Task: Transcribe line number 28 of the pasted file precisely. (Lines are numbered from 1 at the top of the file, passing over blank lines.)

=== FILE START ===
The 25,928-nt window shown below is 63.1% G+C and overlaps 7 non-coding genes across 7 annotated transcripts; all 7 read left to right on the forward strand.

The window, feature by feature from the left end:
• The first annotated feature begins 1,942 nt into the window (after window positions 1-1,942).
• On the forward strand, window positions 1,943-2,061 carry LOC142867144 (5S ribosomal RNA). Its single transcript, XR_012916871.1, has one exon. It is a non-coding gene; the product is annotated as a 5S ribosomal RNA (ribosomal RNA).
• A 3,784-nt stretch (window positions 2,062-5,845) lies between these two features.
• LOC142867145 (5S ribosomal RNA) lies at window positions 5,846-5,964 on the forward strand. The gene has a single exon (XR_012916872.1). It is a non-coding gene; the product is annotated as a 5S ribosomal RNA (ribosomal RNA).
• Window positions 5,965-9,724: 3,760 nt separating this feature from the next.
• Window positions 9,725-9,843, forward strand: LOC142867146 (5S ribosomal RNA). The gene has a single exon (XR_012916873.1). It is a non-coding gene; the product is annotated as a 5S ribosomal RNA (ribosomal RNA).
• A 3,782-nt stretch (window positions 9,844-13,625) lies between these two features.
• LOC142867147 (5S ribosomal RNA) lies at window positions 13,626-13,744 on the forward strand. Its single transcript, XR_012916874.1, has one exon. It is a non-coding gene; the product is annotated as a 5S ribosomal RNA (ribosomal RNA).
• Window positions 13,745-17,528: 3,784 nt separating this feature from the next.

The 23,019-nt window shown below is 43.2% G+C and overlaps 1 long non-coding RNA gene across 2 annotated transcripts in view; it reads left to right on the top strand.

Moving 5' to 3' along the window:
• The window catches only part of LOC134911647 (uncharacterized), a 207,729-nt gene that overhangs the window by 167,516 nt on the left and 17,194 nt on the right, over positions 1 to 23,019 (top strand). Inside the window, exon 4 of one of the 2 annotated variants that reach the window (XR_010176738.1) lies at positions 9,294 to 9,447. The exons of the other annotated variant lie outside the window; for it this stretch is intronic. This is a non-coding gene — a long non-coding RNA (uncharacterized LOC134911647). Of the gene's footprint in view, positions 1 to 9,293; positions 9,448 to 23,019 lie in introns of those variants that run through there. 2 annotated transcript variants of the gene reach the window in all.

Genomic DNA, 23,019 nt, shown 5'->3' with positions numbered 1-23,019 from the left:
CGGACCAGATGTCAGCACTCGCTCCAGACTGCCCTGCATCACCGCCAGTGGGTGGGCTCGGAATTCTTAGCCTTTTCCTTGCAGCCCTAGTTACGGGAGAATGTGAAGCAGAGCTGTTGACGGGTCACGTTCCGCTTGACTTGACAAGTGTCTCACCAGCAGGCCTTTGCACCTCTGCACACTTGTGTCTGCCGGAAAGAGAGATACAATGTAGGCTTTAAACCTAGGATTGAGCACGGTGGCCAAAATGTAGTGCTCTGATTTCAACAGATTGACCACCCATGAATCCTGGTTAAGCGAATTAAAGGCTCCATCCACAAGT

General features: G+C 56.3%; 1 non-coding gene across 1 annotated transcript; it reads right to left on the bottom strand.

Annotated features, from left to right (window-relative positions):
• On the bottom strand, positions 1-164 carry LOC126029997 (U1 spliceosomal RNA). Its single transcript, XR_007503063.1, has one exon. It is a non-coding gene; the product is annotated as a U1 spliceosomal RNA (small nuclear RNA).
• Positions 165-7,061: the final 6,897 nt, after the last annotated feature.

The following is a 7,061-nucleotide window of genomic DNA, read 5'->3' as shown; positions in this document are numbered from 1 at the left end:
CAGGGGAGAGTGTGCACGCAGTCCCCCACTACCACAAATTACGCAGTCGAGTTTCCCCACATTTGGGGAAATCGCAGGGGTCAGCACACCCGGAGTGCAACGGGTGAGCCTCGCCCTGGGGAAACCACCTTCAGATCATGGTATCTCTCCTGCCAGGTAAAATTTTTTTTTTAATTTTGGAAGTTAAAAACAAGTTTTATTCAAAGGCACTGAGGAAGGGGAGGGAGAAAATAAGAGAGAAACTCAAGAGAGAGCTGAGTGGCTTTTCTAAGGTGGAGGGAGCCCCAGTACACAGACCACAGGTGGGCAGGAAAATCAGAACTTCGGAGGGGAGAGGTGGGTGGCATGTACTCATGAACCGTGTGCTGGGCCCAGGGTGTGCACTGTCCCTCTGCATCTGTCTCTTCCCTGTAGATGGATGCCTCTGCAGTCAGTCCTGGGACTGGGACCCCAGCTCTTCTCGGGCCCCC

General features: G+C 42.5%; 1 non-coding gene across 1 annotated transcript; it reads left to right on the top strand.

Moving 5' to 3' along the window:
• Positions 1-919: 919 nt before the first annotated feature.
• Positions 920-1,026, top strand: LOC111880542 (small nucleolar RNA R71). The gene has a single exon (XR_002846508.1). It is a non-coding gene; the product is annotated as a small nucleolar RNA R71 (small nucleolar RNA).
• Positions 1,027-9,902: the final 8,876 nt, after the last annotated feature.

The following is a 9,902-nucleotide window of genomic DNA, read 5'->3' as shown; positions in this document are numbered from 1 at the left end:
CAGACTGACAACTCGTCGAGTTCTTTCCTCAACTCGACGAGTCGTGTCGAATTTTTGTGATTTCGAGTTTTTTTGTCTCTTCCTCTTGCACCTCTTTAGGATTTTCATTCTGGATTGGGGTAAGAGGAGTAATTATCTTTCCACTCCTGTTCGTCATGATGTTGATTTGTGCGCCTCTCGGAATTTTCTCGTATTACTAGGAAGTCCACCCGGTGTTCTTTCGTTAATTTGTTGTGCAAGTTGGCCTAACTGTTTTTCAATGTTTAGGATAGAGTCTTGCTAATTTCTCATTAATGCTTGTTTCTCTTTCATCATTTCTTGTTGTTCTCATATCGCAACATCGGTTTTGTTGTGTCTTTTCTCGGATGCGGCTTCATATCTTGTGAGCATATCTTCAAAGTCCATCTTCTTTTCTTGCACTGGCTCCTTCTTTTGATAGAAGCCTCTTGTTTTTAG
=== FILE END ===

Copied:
The following is a 9,902-nucleotide window of genomic DNA, read 5'->3' as shown; positions in this document are numbered from 1 at the left end: